Heavy reliance on email communication has also obscured the people factor. Anyone that has worked in a customer service environment can attest to the fact of impolite, and often times, unwarranted messages that are received on a regular basis within those environments. This is exactly what is happening with social media. There are Twitter accounts devoted to mocking people, blogs with heavily biased comments against products, companies, individuals, anything and everything. 

Heavy promoters of social media and social CRM tend to counter these points by highlighting its value through the use of examples illustrating the nuggets of information one can gather about a client, vendor, etc. through social media. The idea being that said information in turn can help improve relationships that directly translate to increased sales. There is certainly validity to their claims, just as there are effective ways to market one's products/services via social media. 

However, what is often glossed over or only inferred, is that social media only contains what a user puts into it.  It is not a complete picture of an individual, organization or other subject. Hence my earlier point that social media should be considered a complement, not a replacement for interpersonal skills.

Lacking an actual relationship to provide the full context puts one at a serious disadvantage. For example, does a person's Facebook account accurately reflect the person as a whole or does it only accurately reflect the person's taste in music inferred by the music they post?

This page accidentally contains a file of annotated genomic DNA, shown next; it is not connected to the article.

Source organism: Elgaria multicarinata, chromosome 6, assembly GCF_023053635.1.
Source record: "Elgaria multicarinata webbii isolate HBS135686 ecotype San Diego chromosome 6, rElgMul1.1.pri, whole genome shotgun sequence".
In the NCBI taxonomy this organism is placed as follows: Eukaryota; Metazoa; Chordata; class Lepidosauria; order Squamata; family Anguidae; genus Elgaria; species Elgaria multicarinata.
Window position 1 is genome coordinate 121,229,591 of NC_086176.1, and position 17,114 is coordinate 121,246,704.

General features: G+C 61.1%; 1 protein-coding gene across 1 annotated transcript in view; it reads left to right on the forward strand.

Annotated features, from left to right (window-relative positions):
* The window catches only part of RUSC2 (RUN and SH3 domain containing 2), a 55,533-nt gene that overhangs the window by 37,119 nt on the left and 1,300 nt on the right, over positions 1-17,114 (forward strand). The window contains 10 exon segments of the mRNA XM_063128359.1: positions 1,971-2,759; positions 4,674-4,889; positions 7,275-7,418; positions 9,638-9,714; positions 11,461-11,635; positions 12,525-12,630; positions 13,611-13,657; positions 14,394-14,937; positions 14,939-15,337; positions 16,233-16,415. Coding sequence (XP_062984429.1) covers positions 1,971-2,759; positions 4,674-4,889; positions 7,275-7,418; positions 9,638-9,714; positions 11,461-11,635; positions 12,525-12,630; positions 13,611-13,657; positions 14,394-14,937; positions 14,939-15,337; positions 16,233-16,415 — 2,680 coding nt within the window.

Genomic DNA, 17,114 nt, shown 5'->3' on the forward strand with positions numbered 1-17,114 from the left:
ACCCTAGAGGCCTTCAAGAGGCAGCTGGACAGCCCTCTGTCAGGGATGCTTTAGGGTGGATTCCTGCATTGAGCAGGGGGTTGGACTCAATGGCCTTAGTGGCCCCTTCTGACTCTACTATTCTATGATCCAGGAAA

Coincidentally, a recent event in my own personal life serves to highlight this particular point. 

This year, my birthday happened to fall on a Saturday, not a particularly busy day on Twitter or Facebook. Throughout the day, my social media friends wished me a Happy Birthday. Some were folks I actually know in person, while others are individuals that I have come to know through social media. Not unexpectedly, some of my social media friends did not wish me a Happy Birthday. How should I interpret that action?

Before I proceed, I want to STRONGLY emphasize that I am merely using this as an example of things that can be missed when one relies on social media for a relationship, versus complementing the relationship with its use. It is my nature to be rather reserved when it comes to celebrations, so I am not in the least bit offended, but it does serve our purposes rather well.

Back to the example. 

Should I assume that the people that didn't wish me a Happy Birthday do not care? Or does social media content only matter on weekdays? What if I had lost a relative? Lets assume I did and then someone that didn't comment on the death on Saturday calls me on Monday trying to sell me something, should I be offended if they don't say anything about it during the call? Would you want to do business with that person?  

This is one of the main problems of relying on social media and why I don't buy the hype. It is like trying to build a relationship with someone by limiting your interactions with them to casual glances through their living room window.